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What is internal validity?

Last updated

7 February 2023


Dovetail Editorial Team

Reviewed by

Jean Kaluza

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Research studies are only as good as the quality of their takeaways. Through internal validity, you can measure whether your research is conclusive enough to have confidence in its results.

Getting to that point is complex, especially considering how many factors influence the internal validity of your study. There's also the inherent conflict with external validity, which considers how broadly applicable your research takeaway is to other topics.

This guide dives into the nuances of this critical concept, from a basic definition to typical threats and potential steps to measure the validity of your research.

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What is internal validity in research?

Internal validity measures if your research is sound. It’s the degree of confidence with which you can say the results from a study are conclusive and cannot be influenced or changed by other factors. If you’re confident that the variable you changed led to the study's outcomes, your study has high internal validity.

No study is ever fully internally valid or invalid. Instead, it's a spectrum. The study can be more or less internally valid based on the existence of threats to its accuracy and causal relationship. Understanding these threats can help us build a methodologically sound study with reliable results. 

What is internal validity in research in simple terms?

Put simply, proving internal validity means demonstrating that the thing you're changing in a study is responsible for the outcomes you're measuring. In other words, it's the degree to which you can prove that your research results are not just coincidental.

It's about establishing a cause-and-effect relationship that ensures you can draw valid conclusions from your research.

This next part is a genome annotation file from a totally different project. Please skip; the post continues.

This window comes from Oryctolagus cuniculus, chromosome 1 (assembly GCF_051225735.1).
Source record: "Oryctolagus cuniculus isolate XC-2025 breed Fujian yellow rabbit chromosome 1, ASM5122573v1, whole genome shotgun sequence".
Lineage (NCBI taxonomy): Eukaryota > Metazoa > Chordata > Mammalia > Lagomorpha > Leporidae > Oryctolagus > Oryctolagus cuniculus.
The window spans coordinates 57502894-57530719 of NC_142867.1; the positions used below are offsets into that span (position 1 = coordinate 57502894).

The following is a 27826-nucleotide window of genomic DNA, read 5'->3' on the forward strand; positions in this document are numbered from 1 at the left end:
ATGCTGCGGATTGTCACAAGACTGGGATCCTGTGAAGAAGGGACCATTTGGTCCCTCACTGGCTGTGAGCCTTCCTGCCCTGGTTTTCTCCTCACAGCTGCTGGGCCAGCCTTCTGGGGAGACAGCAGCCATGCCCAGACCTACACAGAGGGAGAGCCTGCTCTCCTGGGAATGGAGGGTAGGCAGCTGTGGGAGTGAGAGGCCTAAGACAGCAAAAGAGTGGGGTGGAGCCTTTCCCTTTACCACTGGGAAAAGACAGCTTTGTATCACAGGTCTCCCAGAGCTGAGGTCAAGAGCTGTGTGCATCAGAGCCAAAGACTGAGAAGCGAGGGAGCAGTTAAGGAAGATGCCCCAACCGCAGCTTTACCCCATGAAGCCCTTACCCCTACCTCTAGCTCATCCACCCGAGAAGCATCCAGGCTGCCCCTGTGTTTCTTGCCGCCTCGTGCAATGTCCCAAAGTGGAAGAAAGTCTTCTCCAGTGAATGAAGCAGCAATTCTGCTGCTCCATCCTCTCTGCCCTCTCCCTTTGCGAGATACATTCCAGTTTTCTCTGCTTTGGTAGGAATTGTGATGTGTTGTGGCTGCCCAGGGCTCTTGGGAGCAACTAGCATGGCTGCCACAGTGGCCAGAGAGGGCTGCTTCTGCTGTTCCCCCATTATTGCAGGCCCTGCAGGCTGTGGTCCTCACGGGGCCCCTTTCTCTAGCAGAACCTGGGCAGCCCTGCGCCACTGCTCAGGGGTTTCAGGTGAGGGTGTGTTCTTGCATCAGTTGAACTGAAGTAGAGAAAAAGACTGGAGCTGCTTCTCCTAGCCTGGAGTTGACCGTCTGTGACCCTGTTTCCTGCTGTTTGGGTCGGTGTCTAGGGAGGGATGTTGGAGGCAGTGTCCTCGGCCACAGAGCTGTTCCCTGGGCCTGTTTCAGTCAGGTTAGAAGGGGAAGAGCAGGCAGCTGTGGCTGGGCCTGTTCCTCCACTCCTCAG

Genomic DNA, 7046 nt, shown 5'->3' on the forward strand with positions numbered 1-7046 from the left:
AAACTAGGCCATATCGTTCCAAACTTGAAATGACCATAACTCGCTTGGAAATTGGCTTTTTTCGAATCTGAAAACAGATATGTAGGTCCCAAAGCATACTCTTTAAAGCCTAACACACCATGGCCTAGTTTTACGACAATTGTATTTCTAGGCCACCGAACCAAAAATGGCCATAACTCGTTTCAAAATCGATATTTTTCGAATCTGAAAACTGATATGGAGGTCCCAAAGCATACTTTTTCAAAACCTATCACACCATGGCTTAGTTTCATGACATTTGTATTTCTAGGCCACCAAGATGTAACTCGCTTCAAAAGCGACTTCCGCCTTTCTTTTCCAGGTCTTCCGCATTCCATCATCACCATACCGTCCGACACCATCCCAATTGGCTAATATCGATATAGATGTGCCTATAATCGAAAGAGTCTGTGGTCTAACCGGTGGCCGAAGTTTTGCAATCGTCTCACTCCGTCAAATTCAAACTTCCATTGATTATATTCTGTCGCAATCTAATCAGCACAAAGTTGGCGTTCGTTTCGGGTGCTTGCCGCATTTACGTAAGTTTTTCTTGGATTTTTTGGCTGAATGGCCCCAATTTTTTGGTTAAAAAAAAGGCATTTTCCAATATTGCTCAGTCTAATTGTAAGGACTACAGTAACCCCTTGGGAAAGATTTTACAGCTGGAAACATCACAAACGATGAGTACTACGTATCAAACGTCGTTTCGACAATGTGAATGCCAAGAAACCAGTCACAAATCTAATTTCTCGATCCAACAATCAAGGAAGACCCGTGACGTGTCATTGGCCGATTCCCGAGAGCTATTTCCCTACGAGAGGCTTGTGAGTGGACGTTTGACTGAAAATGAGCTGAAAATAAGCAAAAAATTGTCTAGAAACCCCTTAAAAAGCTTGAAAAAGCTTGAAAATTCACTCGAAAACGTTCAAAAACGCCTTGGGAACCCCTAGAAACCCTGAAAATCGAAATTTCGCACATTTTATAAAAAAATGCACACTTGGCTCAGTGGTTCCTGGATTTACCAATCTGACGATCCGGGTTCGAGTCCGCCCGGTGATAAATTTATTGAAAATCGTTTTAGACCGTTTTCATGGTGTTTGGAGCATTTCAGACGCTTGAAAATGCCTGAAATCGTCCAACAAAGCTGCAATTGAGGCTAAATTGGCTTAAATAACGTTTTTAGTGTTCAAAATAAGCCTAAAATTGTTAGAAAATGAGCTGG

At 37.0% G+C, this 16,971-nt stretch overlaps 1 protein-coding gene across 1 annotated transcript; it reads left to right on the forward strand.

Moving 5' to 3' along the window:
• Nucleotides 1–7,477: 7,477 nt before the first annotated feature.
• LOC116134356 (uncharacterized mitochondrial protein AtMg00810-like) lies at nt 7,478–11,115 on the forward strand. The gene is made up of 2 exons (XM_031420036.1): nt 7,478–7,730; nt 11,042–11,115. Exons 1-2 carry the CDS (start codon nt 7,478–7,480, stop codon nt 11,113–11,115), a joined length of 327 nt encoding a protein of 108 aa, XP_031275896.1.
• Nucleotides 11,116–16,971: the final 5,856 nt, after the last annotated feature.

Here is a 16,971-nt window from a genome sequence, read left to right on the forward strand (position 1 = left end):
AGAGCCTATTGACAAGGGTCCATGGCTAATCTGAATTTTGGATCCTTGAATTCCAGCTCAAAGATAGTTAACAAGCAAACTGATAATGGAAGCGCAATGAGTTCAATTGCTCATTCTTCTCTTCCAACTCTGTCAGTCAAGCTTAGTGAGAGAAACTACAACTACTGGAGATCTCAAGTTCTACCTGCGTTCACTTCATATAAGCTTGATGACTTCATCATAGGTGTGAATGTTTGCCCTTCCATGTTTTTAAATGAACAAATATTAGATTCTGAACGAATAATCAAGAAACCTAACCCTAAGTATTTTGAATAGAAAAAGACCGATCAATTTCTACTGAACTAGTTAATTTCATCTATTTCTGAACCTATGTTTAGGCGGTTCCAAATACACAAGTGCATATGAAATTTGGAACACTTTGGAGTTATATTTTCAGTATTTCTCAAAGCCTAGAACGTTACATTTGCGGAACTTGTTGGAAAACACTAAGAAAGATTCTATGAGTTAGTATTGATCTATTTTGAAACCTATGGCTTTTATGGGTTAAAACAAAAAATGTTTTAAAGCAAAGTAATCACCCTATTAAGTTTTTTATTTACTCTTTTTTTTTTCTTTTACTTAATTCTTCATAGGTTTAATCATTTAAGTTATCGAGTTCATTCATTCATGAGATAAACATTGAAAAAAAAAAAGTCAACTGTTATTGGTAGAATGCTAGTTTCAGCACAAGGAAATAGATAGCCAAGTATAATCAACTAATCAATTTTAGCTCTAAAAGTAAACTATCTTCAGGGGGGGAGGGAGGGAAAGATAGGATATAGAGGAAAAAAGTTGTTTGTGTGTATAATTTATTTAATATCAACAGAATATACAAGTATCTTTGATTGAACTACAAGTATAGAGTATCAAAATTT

Why internal validity matters

Whenever you conduct research, you need to be able to trust the results. Establishing internal validity accomplishes that, allowing you to treat those outcomes as actionable takeaways and discoveries about your audience. 

Establishing this validity helps you eliminate other potential explanations for research outcomes. You can draw confident conclusions from it rather than having reports full of uncertainties and what-ifs. Internal validity is one of the most effective research tools if you use it properly.

What is an example of internal validity?

Consider a website test that tries to establish whether a hero image or video performs better for first-time visitors. If you establish internal validity, you can confidently use the results of your study to determine which option performs better for future use. 

In this scenario, several factors affect internal validity. For example, users who see the hero image may be different demographically from those seeing the video. They might visit the website at a different time or already have pre-existing brand awareness compared to the other group. 

Any of these factors could reduce the validity of the research, clouding the cause-and-effect relationship between the choice of image or video and the resulting performance.

Internal validity increases in importance as research complexity rises. For example, researchers in France sought to determine whether early ventilation increased mortality rates among patients with severe ARDS. But factors like participant selection bias and measurement errors threatened internal validity and rendered the study inconclusive.